Life, this crazy chaotic thing that has this ability to toss us about in a storm of kids soccer games, work, doctor’s appointments, grocery shopping, cooking and cleaning, working out, somehow trying to  make time for everything. Everything! The source of all our ability to at least try to keep up with life is within us. And we know all too well that if we do not give to ourselves then we cannot give to others.

We all get lost in our way of what we feel we need to give ourselves. I started to work out a lot the last couple years, indulging in high intensity interval training and dabbling in Crossfit. And whoa, did I (and do I) ever love it. I love that muscle soreness the next day, I love the end of a workout and being amazed at what my body just did. I loved seeing muscle definition where there was none before. I feel so good about my health and how I look and feel. It’s really an addiction, a very healthy one. Unfortunately for me I have been struggling with a lower back issue for the last four to five weeks that has brought a full screeching stop to my intense workouts. Frustrating to no end, let me tell you. I felt disconnected with my body and my old nemesis of depressive traits that have haunted me for years began whispering in my ears again. I found myself treading into the territory of self-doubt and soul-crushing sadness. I felt ready to cry at the drop of a hat. Stress built up in me: I had days of migraines and my stomach issues flared again. I marched on, missing my old happy self, missing something I could not define. But then one day, I realized that I had truly not been on my yoga mat for months.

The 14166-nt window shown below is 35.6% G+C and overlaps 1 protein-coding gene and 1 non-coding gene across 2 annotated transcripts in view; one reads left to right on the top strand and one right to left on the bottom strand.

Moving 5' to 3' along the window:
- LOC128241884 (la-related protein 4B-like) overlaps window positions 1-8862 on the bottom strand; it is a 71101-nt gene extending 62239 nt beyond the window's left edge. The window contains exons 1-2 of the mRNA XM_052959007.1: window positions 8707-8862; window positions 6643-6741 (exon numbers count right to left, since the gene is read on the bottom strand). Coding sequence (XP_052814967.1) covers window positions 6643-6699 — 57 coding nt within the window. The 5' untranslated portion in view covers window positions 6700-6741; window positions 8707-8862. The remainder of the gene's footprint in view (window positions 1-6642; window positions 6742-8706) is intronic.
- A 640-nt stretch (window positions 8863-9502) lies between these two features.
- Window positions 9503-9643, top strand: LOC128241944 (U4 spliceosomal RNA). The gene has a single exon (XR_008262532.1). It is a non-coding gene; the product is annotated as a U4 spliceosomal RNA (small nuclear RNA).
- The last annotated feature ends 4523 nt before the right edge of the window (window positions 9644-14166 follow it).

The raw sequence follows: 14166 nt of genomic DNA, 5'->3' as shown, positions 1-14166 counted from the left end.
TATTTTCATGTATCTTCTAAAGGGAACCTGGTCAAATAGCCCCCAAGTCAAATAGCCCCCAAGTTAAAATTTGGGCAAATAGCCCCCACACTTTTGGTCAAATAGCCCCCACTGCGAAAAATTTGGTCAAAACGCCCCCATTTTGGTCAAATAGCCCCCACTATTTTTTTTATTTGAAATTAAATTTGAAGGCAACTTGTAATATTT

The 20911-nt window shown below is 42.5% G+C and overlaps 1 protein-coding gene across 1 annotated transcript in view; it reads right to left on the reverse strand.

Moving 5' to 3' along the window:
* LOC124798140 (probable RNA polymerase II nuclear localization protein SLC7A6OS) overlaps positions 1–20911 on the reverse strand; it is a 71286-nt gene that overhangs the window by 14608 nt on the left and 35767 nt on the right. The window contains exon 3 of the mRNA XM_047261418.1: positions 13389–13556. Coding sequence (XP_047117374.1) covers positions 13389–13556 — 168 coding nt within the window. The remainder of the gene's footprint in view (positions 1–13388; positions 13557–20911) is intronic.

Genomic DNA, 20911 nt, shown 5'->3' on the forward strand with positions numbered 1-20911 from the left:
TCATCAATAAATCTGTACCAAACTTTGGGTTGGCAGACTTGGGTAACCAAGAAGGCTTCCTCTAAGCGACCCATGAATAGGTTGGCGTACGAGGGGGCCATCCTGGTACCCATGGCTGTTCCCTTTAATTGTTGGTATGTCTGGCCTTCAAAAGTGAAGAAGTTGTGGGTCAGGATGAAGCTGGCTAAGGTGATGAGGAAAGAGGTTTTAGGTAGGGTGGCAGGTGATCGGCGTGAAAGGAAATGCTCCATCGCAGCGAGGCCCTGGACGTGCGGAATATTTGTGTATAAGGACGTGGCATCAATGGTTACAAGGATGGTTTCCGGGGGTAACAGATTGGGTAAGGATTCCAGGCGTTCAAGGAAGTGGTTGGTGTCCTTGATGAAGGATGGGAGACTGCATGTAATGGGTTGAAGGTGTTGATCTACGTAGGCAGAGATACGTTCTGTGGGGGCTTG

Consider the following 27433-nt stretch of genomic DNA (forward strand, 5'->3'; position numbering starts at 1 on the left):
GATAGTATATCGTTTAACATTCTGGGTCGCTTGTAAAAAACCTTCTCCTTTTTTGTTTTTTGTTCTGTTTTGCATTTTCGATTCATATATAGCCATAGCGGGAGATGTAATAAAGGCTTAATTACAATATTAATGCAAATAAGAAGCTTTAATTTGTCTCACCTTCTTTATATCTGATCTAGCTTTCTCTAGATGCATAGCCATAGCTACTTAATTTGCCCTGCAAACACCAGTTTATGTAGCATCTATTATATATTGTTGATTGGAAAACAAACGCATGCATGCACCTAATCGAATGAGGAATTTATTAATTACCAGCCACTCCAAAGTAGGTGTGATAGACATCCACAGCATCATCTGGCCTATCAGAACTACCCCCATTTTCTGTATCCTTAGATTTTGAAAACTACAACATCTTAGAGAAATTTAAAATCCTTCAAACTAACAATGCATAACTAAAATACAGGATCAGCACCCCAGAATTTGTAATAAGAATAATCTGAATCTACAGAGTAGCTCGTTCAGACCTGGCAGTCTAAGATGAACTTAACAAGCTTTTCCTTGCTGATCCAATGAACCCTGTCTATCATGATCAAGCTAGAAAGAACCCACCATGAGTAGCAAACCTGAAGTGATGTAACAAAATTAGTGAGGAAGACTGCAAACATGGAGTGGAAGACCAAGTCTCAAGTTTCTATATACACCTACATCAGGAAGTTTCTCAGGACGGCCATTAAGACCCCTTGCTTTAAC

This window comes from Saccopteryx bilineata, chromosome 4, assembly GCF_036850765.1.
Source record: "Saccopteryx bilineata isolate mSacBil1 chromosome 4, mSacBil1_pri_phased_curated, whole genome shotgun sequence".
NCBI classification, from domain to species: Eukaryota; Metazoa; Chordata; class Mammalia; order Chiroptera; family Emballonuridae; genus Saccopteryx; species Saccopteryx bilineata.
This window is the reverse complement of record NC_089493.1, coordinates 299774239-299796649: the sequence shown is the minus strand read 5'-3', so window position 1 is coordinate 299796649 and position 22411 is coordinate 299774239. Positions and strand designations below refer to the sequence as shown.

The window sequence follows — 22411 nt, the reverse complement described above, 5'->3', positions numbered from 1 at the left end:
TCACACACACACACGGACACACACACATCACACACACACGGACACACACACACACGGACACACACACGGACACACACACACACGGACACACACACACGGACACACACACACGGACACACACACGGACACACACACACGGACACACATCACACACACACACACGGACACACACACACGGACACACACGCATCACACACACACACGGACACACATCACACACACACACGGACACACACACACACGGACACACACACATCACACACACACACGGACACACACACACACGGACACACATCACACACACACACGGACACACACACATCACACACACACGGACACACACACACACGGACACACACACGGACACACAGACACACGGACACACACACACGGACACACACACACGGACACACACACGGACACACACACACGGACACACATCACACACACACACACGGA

Oh, right, I remember now, I said to myself. I unrolled my mat and lit a candle. I sat cross-legged, folded my hands in prayer in front of my heart. I closed my eyes and then I breathed. Long drawn-in breaths and exhales that began to calm me. It was like I hadn’t breathed in weeks. Every cell in my body was shriveled up, but in this feast of oxygen and awareness, they plumped up again. My breath became an ocean of waves, each one bringing a taste of awareness and each outgoing current taking my worries away. I don’t know how long I sat there, breathing. Frankly, it doesn’t matter. When I let my eyes open and allowed the world to saturate back into my mind, I felt lighter. I moved on to a deep yoga practice that left me feeling limber and elongated and completely whole again.

In all my life I have never known a love like I have for this practice of yoga. It makes me a better woman, when I give myself ME. In turn, I am more loving to my husband and my children. I reach out to my friends more readily without judgement. I am more patient at work and in the world. I see more beauty, I laugh more. I am more me when I give myself time on my mat. And I felt so terribly sad that I had let this slip by the wayside. Yoga was like a forgotten friend, patiently waiting for me to pick up the phone and call.

This is not to say I won’t continue to work out as I do. (Hell no…that’s far too much a part of me as well.)  But I deeply believe that we all need to give ourselves some form of quiet reconnection to ourselves, where we can listen to what our soul needs to say. Where we can be quiet and humble and satiated in our breath. Whether it’s a hot bath, a walk in the woods or a yoga practice with meditation, it really doesn’t matter. As long as we give our selves what we truly need. A connection with our own body, mind and soul.